- Indian Cyber Crime Coordination Centre (I4C): It was setup in 2020 to deal with all types of cybercrimes in a comprehensive and coordinated manner.
- Cyber Surakshit Bharat Initiative: It was launched in 2018 with an aim to spread awareness about cybercrime and building capacity for safety measures for Chief Information Security Officers (CISOs) and frontline IT staff across all government departments.
- Cyber Swachhta Kendra: In 2017, this platform was introduced for internet users to clean their computers and devices by wiping out viruses and malware.
- Information Technology Act, 2000: The Act regulates use of computers, computer systems, computer networks and also data and information in electronic format.
- National Cyber Crime Reporting Portal: It is a citizen-centric initiative which will enable citizens to report cybercrimes online and all the complaints will be accessed by the concerned law enforcement agencies for taking action as per law.
- Computer Emergency Response Team - India (CERT-In): It is an organization of the Ministry of Electronics and Information Technology which collects, analyses and disseminates information on cyber incidents, and also issues alert on cybersecurity incidents.
- Cybersecurity Treaties: India has already signed cybersecurity treaties with countries such as the US, Russia, the UK, South Korea, and the European Union.
- Multilateral Frameworks: Efforts are being made in multinational frameworks such as the Quad and the I2U2 to enhance cooperation in cyber incident responses, technology collaboration, capacity building, and in the improvement of cyber resilience.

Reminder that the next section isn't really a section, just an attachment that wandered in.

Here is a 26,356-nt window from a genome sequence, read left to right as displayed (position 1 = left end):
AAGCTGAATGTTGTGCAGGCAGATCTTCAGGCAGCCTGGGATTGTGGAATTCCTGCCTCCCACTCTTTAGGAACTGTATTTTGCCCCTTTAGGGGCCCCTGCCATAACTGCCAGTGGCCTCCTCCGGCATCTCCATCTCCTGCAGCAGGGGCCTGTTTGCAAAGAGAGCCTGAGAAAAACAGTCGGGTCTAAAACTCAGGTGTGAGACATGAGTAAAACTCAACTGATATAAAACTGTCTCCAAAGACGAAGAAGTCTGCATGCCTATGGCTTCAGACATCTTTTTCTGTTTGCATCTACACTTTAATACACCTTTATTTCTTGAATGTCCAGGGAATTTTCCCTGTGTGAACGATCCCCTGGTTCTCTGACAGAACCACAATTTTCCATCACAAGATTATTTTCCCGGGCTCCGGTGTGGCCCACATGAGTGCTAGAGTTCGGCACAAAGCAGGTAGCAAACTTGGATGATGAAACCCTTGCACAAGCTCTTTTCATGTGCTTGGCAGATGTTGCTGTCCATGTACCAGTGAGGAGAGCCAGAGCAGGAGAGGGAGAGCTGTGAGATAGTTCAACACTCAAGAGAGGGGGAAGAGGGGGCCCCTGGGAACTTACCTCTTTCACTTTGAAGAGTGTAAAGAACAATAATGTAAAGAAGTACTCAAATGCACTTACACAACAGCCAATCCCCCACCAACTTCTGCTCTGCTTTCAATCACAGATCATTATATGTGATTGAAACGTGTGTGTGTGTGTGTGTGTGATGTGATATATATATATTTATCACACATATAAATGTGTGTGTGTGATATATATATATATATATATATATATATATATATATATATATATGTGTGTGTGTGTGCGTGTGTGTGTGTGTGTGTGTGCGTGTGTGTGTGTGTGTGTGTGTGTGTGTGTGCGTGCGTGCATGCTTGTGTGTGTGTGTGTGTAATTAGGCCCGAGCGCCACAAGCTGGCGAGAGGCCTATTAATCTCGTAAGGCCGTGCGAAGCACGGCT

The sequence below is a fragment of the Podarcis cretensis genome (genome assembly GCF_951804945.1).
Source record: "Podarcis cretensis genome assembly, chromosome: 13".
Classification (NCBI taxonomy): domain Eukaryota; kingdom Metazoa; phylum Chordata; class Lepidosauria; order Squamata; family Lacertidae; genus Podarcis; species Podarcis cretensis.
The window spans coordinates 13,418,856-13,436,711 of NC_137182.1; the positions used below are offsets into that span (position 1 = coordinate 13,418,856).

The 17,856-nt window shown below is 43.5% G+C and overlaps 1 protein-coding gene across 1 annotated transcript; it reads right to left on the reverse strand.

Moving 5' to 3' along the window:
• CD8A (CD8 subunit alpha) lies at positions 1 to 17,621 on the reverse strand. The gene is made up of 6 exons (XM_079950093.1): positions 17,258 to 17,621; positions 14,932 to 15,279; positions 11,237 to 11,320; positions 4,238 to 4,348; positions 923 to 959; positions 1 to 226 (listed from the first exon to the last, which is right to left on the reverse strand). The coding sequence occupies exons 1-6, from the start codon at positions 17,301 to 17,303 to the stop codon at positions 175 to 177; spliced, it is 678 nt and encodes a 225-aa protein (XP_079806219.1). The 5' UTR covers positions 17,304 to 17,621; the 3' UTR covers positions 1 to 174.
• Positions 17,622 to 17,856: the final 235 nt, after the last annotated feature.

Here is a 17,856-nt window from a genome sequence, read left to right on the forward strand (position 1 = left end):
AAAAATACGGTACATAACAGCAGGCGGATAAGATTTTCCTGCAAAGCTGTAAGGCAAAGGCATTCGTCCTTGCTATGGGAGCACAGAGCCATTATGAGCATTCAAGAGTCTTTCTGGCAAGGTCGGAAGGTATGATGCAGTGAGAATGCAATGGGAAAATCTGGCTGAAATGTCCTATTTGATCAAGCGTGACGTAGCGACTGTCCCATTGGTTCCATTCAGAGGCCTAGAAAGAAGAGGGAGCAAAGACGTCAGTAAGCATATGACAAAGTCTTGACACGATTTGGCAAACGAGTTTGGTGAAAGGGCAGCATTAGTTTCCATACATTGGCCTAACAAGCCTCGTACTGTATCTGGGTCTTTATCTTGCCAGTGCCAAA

- India’s draft Digital Personal Data Protection Bill 2022: It seeks to ensure usage of personal data for lawful purposes only and proposes a penalty of up to ₹500 crore for data breaches.
- Defence Cyber Agency (DCyA): It is created by Indian armed forces and is capable of offensive and defensive manoeuvres.
How can India Utilize G20 Summit to Build Consensus on Cyber Security?
- Utilizing the Opportunity of the G20 Summit: As the host nation for the G20 summit, India can use this opportunity to bring together all the stakeholders driving the global levers of power to discuss cybersecurity.
- Creating a Global Framework: India could take the lead in conceptualizing a global framework of common minimum acceptance for cybersecurity. This would be a significant contribution to collective security and a step towards building consensus on cybersecurity.
- Raising Awareness: India can use the G20 summit to raise awareness about cybersecurity issues, emphasizing the importance of taking preventive measures and developing effective cybersecurity policies.
What can be the Way Forward?
- International Cooperation: It is of critical importance to ensure global cooperation through information sharing and strengthening joint efforts in cybersecurity research and development as most cyberattacks originate from beyond the borders.
- India can consider joining Budapest Convention along with Multilateral initiatives like QUAD.
- Plugging the Gaps: It is important for the corporates or the respective government departments to find the gaps in their organisations and address those gaps and create a layered security system, wherein security threat intelligence sharing is happening between different layers.
- A Truly Global Framework: It is needed as the current efforts are operating in silos. An apex body will be able to ensure operational coordination amongst various agencies.
- Coordination and Information Dissemination: Formalize the coordination and prioritization of cyber security research and development activities; disseminate vulnerability advisories and threat warnings in a timely manner.
Drishti Mains Question
India is facing increased threat of cyber-crimes since pandemic. How can India tackle these threats and develop Global consensus on cyber security? Analyse in the context of India's G20 Presidency.